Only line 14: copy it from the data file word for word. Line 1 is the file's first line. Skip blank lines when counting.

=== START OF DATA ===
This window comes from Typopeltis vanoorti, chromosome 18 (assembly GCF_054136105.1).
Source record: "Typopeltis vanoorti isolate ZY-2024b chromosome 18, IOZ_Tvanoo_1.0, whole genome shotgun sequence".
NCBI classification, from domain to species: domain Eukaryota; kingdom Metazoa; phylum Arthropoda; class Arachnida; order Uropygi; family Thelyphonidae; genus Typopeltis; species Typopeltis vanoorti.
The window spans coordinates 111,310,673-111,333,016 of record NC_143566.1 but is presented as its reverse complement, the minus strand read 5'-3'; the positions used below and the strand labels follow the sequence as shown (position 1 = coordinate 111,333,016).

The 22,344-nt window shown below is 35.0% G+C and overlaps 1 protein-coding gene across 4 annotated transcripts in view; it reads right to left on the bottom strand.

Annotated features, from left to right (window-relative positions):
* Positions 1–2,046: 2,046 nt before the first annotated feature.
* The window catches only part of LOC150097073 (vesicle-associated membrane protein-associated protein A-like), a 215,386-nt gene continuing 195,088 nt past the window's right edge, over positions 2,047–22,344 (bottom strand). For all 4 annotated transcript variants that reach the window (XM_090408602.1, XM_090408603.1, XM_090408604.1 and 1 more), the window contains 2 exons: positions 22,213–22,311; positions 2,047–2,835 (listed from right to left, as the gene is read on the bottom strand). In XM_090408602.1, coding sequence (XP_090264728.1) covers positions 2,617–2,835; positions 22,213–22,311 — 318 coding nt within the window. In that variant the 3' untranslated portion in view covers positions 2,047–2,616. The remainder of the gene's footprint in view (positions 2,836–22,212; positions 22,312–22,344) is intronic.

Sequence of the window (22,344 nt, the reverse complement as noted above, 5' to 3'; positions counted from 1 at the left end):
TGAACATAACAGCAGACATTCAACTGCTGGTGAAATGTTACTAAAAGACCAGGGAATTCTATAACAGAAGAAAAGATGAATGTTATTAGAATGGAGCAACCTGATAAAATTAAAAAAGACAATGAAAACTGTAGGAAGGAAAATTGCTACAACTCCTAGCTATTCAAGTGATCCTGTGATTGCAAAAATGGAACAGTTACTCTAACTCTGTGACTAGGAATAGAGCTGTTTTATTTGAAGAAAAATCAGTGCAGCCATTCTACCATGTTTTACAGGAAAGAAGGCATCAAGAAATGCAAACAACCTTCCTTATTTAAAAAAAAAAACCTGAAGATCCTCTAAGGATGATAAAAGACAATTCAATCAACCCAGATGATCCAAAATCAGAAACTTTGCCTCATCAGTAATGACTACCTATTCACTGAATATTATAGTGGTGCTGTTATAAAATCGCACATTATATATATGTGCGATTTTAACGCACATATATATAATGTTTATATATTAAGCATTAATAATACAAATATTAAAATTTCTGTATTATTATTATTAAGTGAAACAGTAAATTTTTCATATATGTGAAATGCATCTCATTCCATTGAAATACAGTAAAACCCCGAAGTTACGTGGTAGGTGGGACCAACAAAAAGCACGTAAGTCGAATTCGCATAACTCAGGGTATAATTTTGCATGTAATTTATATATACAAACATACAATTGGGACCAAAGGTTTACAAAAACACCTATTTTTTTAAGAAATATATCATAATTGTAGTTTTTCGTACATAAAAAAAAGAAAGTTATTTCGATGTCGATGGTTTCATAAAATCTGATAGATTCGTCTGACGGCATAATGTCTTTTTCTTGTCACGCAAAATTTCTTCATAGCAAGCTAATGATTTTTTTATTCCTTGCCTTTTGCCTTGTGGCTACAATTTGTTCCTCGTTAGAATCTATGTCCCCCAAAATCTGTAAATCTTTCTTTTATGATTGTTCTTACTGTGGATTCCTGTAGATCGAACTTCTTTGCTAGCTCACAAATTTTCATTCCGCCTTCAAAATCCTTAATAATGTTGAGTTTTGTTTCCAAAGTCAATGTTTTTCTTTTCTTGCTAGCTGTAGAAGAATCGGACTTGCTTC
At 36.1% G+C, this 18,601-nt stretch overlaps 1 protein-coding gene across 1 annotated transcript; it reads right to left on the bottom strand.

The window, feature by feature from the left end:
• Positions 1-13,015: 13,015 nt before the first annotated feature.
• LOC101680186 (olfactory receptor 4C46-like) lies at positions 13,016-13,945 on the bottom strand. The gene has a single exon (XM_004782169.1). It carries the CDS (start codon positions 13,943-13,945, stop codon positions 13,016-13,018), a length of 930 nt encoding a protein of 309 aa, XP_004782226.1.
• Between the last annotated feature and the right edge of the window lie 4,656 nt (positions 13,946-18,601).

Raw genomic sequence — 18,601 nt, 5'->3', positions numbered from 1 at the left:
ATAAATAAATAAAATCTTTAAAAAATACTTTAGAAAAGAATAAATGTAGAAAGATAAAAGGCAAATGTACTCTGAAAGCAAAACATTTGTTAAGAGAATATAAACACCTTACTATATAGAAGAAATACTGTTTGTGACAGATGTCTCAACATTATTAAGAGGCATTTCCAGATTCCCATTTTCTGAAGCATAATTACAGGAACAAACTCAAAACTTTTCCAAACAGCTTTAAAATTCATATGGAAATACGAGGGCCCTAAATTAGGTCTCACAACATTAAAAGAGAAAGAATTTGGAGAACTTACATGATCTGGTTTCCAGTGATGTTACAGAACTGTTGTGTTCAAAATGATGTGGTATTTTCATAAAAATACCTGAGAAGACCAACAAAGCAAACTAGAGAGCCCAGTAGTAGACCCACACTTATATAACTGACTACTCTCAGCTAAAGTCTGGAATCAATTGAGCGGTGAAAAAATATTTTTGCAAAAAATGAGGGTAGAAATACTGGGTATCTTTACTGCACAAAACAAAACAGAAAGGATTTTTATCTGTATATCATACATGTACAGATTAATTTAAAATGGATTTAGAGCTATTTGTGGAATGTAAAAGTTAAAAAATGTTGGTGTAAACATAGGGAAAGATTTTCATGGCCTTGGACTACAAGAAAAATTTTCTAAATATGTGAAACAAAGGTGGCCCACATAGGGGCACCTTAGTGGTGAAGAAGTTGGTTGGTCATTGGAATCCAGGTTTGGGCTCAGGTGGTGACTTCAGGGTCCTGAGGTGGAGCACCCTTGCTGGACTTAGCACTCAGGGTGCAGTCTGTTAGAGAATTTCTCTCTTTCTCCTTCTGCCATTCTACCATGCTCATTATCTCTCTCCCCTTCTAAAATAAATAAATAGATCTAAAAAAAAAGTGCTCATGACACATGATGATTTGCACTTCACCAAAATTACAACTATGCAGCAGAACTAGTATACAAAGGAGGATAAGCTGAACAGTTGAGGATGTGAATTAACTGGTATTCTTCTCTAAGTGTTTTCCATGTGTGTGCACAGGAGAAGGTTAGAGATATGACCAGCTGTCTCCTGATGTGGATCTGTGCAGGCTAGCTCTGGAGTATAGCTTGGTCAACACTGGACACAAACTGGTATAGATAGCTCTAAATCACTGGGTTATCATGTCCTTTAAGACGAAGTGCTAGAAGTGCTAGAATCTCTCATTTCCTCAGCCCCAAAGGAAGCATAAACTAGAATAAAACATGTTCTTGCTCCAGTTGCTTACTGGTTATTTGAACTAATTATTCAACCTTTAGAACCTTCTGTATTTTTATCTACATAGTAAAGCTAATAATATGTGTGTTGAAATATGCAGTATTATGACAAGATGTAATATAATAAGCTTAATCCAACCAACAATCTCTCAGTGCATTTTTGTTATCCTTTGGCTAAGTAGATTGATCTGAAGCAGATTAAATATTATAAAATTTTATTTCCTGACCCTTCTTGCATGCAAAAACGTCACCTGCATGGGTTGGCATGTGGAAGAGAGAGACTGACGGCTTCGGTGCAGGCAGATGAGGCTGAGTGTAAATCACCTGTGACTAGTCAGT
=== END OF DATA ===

• LOC101680186 (olfactory receptor 4C46-like) lies at positions 13,016-13,945 on the bottom strand. The gene has a single exon (XM_004782169.1). It carries the CDS (start codon positions 13,943-13,945, stop codon positions 13,016-13,018), a length of 930 nt encoding a protein of 309 aa, XP_004782226.1.